Taneytown's 'Haunted Barn' being readied Jaycees predict unpredictable fun NORTHWEST -- Taneytown * Union Bridge * New Windsor * Uniontown

October 08, 1992|By Traci A. Johnson | Traci A. Johnson,Staff Writer

Some people may figure that since Taneytown's famous Haunted Barn is in its 16th year, the attraction will be about as predictable as another installment of the "Friday the 13th" horror movies.

Guess again.

And again.

This year's event is full of surprises.

"The well-known ghouls will still be around," said Jeff Brauning, president of the Taneytown Jaycees, who sponsor the yearly event. "Some will pop out to scare you, but we have a few secrets that will surprise even those people who think they know it all."

"There will plenty of monsters around for everybody," said Mr. Brauning.

If the ghouls and goblins were all that patrons got see when they visited the barn, perhaps the attraction wouldn't be worth the $5 admission. And perhaps people wouldn't come from all over Maryland, Pennsylvania, Washington and Virginia to see it.

But Mr. Brauning and his creative crew have more up their sleeves than rubber "fall-away" arms splattered with phony blood.

They've got a game plan and a guest list that would make Dracula take a day job.

"Freddy's invitation has not yet been answered, but we expect him to be with us for our run," said Mr. Brauning, referring to Freddy Krueger, the striped-shirted, steel-fingernailed demon who has invaded the dreams of suburban teens in five feature films.

Mr. Hyde -- the demented alter-ego of Dr. Jekyll -- has committed, Mr. Brauning confirmed. And Bigfoot has accepted as well.

"Quite a few 'dead' -- as in 'Dawn of the . . . ' -- will be on hand, too," Mr. Brauning said. "Maybe next year we can get a projector and the Ghostbusters' 'Slimer' can make an appearance."

The attraction also features a mad scientist's lab, a graveyard and a "hall of walls" -- once you get in, you'll have a tough time getting out.

The flashing strobe light bouncing off misshapen black-and-white tiles in another attraction makes it almost impossible to find the door.

And a few new rooms -- including one that is absolutely heavenly -- will make you feel the chills that only a really good scare can provide.

"This is the first year we sent out to different companies to get fog machines, authentic makeup," Mr Brauning said. "We went way out to make this event even more scary and suspense-filled than it has been in the past."

The barn's past is illuminated by the bright smiles of children and adults. But a fire that destroyed its former home on Trevanion Road the week before it was scheduled to open in 1986 almost put an end to the Taneytown tradition.

However, within a year, the Jaycees renovated the vacant building on Warehouse Alley, where the feature now sits -- and the weirdest, scariest, most delightful things have been happening there each Halloween season since.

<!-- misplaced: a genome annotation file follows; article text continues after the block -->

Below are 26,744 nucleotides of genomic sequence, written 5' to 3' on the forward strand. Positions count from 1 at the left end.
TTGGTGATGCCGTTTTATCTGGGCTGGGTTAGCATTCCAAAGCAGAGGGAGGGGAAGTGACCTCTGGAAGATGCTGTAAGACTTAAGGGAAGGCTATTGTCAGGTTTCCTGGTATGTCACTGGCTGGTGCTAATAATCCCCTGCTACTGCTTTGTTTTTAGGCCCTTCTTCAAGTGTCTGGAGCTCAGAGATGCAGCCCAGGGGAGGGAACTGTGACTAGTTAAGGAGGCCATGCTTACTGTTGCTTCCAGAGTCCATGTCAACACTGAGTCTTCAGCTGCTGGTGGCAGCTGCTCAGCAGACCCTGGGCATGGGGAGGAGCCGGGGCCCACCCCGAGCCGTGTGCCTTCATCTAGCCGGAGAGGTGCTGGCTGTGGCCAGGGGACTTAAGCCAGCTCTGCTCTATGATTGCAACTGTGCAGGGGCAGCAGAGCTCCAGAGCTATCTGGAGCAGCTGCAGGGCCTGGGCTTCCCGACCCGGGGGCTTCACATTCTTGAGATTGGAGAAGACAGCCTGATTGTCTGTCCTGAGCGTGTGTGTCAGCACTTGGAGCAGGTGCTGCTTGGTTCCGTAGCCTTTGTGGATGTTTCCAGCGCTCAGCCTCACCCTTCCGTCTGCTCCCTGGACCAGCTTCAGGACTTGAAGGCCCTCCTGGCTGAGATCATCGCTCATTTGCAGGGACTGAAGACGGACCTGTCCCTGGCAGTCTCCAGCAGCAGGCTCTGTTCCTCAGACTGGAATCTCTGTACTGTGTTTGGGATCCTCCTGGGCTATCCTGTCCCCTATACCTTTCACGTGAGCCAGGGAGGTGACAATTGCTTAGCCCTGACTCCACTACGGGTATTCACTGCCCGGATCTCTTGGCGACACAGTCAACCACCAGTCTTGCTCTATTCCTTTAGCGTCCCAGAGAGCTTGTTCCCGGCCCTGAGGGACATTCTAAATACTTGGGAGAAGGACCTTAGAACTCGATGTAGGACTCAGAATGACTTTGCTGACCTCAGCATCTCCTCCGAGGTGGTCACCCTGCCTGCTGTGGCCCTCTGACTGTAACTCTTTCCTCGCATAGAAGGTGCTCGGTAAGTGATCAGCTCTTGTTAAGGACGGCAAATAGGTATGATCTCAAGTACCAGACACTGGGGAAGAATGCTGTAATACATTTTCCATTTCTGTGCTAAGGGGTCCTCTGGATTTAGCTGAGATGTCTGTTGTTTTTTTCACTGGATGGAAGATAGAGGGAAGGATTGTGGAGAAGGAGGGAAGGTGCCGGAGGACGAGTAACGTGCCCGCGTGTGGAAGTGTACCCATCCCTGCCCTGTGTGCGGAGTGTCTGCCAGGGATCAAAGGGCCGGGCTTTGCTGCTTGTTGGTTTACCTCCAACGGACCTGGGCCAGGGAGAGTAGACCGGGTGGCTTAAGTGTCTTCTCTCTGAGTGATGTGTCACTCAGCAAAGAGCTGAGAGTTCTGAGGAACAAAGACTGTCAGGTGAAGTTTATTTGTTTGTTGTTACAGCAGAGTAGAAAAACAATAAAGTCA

"We do it more or less for the community to have something to do on Halloween," Mr. Brauning said. "We have some people who come to it five or six times during the season."

The community benefits most from the event, even in the proceeds. Groups such as Brownie Troop 171 and people in need, such as victims of Hurricane Andrew, are among those slated to benefit financially from this year's event.

Other Jaycees groups around Maryland also pitch in, working the concession stand or helping with set-up, tickets and closing.

Mr. Brauning said the haunted house is something everyone likes to get involved in. In the past few weekends, he said, people from Baltimore have been coming to the barn to ask when it would open.

"About 9,633 people came through the barn for the 18 nights it ran last year," Mr. Brauning said. "This year it is 20 nights. We hope to get more people."

The Jaycees also will feature special discount and giveaway nights. During the children's matinee Oct. 24, kids in costume will get a free pumpkin. Patrons attending the barn's season opener, at 7:30 p.m. tomorrow, can get in for $2.

"People who have been here before figure they understand everything here," Mr. Brauning said. "But even they will have questions after coming out on the other side."

They will know how it feels to walk into a room where, after being lulled by the hypnotic sound of water falling gently over rocks, they are suddenly accosted by Bigfoot -- a half-man, half-beast creature who looks as if his last meal went down the year the Berlin Wall went up.

But you won't know.

Until it's too late.

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